Designer prices too high? Buy the fabric

By , Staff writer of The Christian Science Monitor

When Barbara and Bernard Diamond first met in a line at the John F. Kennedy airport in New York, they had little idea their meeting would result in both a happy marriage and a successful business partnership.

''I adored fabrics and he was a couture fashion designer,'' Mrs. Diamond says. ''It was a perfect match.''

Nine years ago, the Diamonds started the Left Bank Fabric Company in Los Angeles, which specializes in fabrics used by European and American clothing designers in their current collections. The store deals exclusively in fine silks, cottons, woolens, and other luxury fabrics.

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''A few stores play with the idea. They may have departments devoted to designer-quality fabrics, but none are as intensive as we are,'' says Mr. Diamond, who has designed clothing collections in London, Rome, and Paris.

Mrs. Diamond estimates customers can duplicate designer styles using the same fabrics for about 20 percent of the retail price. (Companies such as Vogue Patterns now carry designer patterns from Ralph Lauren, Calvin Klein, Albert Nipon, and others.) If they use a dressmaker, she says, the cost amounts to about 50 percent of the retail price for the same garment.

Since opening, the Diamonds' first store has grown to four times its original size. Three years ago they opened a second store in Newport Beach.

The Diamonds often work six days a week, while at the same time devoting as much time as they can to their four-year-old son, Dov. They enjoy working as a team, and their business and personal life often overlap.

''It's a great thing altogether,'' says Mr. Diamond. ''I don't know where the boundary between our personal and our business life is - if there is one. It seems to work out extremely well.''

The Diamonds divide the business responsibilities fairly evenly. Both go on buying trips and attend to day-to-day operations at home.

''My strength is the buying. His strength is knowing how to make a business successful,'' says Mrs. Diamond. She first learned about fabrics from her mother , who owns a fabric store outside Washington, D.C. When Mrs. Diamond was 15 years old, she started accompanying her mother on buying trips. ''I started learning the basics of the fabric business from day one,'' she recalls.

The Diamonds buy directly from European fabric manufacturers who supply the couture houses, choosing from the same fabric lines from which the designers choose. Their store carries fabrics used by Yves Saint Laurent, Ungaro, Givenchy , Adolpho, Perry Ellis, Oscar de la Renta, Ralph Lauren, Bill Blass, and other designers. They also buy ''designer releases'' - extra fabric from New York designers who have some yardage left over from their ready-to-wear clothing lines.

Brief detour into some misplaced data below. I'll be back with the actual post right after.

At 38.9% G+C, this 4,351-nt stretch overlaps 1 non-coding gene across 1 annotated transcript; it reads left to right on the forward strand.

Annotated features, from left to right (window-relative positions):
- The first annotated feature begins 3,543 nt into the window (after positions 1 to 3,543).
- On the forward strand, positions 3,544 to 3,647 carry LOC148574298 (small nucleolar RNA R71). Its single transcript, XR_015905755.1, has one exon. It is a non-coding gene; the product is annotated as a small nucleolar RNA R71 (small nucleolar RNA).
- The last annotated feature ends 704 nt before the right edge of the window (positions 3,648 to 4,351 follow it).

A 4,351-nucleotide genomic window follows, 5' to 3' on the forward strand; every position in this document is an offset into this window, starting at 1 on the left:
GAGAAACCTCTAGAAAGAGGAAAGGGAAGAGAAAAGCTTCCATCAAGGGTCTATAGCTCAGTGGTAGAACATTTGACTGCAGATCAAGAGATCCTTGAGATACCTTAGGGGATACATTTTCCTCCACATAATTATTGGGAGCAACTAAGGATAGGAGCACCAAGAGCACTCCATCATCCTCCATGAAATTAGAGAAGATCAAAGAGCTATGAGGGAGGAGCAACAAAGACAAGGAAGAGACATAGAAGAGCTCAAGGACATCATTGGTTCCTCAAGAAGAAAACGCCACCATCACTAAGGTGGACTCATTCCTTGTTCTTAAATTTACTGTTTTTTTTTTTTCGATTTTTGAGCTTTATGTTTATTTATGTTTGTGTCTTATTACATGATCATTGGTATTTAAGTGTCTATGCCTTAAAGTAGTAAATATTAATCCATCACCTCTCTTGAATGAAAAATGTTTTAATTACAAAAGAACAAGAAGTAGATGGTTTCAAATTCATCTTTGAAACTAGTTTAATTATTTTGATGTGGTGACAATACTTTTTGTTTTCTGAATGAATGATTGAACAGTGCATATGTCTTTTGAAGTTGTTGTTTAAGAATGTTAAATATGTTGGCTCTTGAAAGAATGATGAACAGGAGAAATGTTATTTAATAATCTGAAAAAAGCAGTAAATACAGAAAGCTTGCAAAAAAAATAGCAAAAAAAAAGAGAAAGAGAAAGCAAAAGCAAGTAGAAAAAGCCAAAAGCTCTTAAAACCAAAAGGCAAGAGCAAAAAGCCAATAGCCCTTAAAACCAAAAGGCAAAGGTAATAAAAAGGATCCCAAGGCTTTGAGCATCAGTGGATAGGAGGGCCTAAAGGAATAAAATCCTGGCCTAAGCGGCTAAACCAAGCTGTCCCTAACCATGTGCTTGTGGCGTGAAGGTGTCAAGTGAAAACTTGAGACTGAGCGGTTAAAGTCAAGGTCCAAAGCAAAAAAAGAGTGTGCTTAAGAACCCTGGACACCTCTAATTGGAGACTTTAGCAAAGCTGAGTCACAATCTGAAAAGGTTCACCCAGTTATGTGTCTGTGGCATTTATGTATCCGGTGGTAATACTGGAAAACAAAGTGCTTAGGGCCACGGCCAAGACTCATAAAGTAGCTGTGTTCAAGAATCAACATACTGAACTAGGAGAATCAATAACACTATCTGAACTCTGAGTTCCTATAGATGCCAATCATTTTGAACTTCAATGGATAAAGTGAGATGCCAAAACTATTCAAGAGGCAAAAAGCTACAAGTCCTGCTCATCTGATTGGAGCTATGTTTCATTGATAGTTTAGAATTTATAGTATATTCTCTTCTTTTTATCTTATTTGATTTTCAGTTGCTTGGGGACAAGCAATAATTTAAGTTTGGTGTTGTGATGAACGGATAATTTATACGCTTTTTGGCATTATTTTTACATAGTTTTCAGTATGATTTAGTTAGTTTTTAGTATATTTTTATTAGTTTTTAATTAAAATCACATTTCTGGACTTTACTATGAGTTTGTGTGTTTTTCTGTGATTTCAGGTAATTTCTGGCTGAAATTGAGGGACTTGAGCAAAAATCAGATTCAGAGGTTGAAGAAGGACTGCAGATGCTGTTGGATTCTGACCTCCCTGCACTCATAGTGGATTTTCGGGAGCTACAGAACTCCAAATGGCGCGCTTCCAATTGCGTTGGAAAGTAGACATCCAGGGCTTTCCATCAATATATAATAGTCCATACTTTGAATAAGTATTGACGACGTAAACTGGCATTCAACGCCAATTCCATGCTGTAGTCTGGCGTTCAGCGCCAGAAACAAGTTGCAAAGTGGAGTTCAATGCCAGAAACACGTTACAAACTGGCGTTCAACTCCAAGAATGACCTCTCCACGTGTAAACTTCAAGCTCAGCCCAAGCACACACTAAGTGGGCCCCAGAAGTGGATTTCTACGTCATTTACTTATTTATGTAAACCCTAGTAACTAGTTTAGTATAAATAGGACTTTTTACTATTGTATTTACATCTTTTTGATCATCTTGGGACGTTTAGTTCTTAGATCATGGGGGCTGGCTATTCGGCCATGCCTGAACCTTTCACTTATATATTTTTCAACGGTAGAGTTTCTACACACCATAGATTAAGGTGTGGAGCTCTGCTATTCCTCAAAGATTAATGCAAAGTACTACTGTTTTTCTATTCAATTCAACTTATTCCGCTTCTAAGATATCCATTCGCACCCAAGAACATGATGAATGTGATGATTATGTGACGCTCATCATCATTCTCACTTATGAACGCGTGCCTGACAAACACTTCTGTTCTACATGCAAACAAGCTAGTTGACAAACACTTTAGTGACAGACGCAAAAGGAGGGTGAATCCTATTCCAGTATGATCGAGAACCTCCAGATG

''We do not buy anything made for fabric stores. We are interested in the same fabrics couture designers are using,'' says Mrs. Diamond.

Since they don't buy in large quantities, ''we're not in competition with the major couture houses - they have no objection,'' says Mr. Diamond.

Now, many designers themselves constitute a large part of Left Bank's business. The store also supplies costumers who design wardrobes for television shows such as ''Dynasty'' and situation comedies.

In addition to their wealthy clients, Left Bank appeals to career women who cannot afford designer originals but are seeking high-quality fabrics to make their own clothing from designer patterns.

''It took customers a long time to find us. It takes awhile to nurture clients who will return - who appreciate the quality of the product,'' says Mrs. Diamond.

Fabrics start at $12.99 and go as high as $250 per yard. Most of the fabric sold is in the $40-per-yard range. The selection includes silk crepe de Chine from France and Italy, silk chiffons and metallics from France and Switzerland, and woolens from England. The Diamonds also sell menswear fabrics such as worsted woolens and cashmere suitings.

They also operate a mail-order service that now serves members worldwide.

Above all, the Diamonds enjoy the customer contact.

''I happen to love fabric as an art form, but that in isolation doesn't mean a lot,'' says Mrs. Diamond. ''When people respond to the fabrics the same way I do - that's rewarding. I'm on the floor every day, so I can see which of my (buying) decisions were right and which ones were not.

''A lot of our dearest friends are people who walked through the door,'' she adds. ''It's very special. Nine years is a long time to share with people.''

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